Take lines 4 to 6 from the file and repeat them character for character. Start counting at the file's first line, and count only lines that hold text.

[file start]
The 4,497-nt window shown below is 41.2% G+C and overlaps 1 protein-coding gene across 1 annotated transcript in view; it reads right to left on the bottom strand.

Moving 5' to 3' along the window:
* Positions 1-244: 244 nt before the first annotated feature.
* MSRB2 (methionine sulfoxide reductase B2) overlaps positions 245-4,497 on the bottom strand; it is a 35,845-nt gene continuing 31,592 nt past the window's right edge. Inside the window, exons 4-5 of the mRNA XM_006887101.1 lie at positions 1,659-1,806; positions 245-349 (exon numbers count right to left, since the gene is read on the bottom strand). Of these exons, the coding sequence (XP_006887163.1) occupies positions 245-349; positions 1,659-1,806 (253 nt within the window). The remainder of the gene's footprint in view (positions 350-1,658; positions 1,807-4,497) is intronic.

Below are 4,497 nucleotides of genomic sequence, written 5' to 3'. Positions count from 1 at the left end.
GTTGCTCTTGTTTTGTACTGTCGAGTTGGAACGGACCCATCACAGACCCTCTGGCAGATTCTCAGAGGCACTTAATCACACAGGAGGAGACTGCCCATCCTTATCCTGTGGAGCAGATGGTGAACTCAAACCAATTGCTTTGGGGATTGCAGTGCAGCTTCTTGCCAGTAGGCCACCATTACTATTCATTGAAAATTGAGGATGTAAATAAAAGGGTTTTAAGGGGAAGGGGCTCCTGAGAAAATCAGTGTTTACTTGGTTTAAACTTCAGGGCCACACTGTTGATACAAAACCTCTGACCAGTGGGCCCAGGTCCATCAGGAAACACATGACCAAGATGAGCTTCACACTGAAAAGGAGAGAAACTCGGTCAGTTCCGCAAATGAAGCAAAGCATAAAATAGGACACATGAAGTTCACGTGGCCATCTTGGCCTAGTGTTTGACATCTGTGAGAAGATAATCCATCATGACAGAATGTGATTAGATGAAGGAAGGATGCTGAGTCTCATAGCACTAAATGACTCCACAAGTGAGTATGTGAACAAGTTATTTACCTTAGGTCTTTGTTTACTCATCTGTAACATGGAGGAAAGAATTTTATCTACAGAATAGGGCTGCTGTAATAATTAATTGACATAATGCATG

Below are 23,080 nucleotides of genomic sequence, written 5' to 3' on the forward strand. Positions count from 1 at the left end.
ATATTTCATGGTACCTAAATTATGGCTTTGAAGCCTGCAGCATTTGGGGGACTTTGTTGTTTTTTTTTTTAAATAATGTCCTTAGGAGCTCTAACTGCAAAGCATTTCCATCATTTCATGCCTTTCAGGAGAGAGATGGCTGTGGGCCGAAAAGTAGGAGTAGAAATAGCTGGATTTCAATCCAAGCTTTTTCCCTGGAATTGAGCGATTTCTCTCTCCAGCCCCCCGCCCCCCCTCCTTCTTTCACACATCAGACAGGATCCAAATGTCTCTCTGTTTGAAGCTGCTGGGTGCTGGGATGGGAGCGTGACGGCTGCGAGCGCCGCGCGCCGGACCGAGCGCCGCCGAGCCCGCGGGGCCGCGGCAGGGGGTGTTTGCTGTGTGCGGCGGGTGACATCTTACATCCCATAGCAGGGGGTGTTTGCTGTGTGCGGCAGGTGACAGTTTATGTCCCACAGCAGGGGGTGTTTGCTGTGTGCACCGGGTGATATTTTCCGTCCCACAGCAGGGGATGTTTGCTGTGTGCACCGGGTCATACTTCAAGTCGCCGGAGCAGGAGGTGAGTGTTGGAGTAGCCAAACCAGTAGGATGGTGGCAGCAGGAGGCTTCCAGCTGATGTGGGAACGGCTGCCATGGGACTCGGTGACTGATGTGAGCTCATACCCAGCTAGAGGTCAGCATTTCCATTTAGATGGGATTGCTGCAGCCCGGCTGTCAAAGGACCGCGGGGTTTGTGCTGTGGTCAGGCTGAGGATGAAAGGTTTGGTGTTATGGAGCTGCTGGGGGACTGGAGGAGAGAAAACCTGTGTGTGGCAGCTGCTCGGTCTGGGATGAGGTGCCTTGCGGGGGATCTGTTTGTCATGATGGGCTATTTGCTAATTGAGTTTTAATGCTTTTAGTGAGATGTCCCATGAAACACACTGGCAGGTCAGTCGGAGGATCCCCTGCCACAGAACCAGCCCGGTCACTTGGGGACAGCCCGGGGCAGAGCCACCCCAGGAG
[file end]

* MSRB2 (methionine sulfoxide reductase B2) overlaps positions 245-4,497 on the bottom strand; it is a 35,845-nt gene continuing 31,592 nt past the window's right edge. Inside the window, exons 4-5 of the mRNA XM_006887101.1 lie at positions 1,659-1,806; positions 245-349 (exon numbers count right to left, since the gene is read on the bottom strand). Of these exons, the coding sequence (XP_006887163.1) occupies positions 245-349; positions 1,659-1,806 (253 nt within the window). The remainder of the gene's footprint in view (positions 350-1,658; positions 1,807-4,497) is intronic.

Below are 4,497 nucleotides of genomic sequence, written 5' to 3'. Positions count from 1 at the left end.
GTTGCTCTTGTTTTGTACTGTCGAGTTGGAACGGACCCATCACAGACCCTCTGGCAGATTCTCAGAGGCACTTAATCACACAGGAGGAGACTGCCCATCCTTATCCTGTGGAGCAGATGGTGAACTCAAACCAATTGCTTTGGGGATTGCAGTGCAGCTTCTTGCCAGTAGGCCACCATTACTATTCATTGAAAATTGAGGATGTAAATAAAAGGGTTTTAAGGGGAAGGGGCTCCTGAGAAAATCAGTGTTTACTTGGTTTAAACTTCAGGGCCACACTGTTGATACAAAACCTCTGACCAGTGGGCCCAGGTCCATCAGGAAACACATGACCAAGATGAGCTTCACACTGAAAAGGAGAGAAACTCGGTCAGTTCCGCAAATGAAGCAAAGCATAAAATAGGACACATGAAGTTCACGTGGCCATCTTGGCCTAGTGTTTGACATCTGTGAGAAGATAATCCATCATGACAGAATGTGATTAGATGAAGGAAGGATGCTGAGTCTCATAGCACTAAATGACTCCACAAGTGAGTATGTGAACAAGTTATTTACCTTAGGTCTTTGTTTACTCATCTGTAACATGGAGGAAAGAATTTTATCTACAGAATAGGGCTGCTGTAATAATTAATTGACATAATGCATG